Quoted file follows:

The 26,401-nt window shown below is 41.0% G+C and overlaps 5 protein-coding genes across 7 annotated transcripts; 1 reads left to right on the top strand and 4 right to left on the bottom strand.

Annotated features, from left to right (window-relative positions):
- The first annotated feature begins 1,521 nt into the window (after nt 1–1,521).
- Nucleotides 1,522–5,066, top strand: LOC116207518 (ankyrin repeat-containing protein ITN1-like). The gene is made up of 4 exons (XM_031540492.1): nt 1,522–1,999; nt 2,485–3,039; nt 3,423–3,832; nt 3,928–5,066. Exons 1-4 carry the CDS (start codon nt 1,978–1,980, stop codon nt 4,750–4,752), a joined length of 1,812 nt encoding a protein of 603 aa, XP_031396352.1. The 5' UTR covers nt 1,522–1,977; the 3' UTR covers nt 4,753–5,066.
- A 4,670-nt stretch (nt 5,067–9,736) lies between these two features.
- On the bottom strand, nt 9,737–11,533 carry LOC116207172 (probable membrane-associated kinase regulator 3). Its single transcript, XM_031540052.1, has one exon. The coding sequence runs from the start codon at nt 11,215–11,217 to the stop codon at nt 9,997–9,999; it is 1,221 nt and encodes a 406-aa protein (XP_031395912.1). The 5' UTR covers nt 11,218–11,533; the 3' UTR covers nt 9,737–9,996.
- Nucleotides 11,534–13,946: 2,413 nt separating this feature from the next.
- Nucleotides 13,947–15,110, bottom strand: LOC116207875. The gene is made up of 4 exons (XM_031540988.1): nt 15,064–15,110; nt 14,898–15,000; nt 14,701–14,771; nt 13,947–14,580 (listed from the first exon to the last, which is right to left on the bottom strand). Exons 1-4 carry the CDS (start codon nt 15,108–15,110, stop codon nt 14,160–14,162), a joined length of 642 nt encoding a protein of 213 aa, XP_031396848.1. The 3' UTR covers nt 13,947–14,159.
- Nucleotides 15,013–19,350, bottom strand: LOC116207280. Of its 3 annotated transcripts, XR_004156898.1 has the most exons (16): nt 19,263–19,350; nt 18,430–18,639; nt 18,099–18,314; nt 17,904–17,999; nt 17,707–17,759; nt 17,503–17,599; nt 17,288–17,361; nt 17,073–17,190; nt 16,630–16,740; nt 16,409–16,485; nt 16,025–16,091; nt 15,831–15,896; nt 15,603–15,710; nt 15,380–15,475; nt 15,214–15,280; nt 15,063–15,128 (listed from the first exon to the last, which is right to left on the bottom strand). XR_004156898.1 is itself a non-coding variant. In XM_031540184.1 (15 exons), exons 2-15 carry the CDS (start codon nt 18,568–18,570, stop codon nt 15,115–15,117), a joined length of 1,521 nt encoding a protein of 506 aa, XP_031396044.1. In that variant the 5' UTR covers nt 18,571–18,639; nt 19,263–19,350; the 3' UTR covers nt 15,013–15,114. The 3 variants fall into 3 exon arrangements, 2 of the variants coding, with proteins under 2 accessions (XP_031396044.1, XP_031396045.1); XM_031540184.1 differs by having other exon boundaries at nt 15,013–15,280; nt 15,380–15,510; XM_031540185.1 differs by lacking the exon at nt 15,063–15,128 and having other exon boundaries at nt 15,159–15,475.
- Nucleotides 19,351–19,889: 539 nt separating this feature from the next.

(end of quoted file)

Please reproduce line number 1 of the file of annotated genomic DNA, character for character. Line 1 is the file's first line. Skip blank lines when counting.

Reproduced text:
The 26,401-nt window shown below is 41.0% G+C and overlaps 5 protein-coding genes across 7 annotated transcripts; 1 reads left to right on the top strand and 4 right to left on the bottom strand.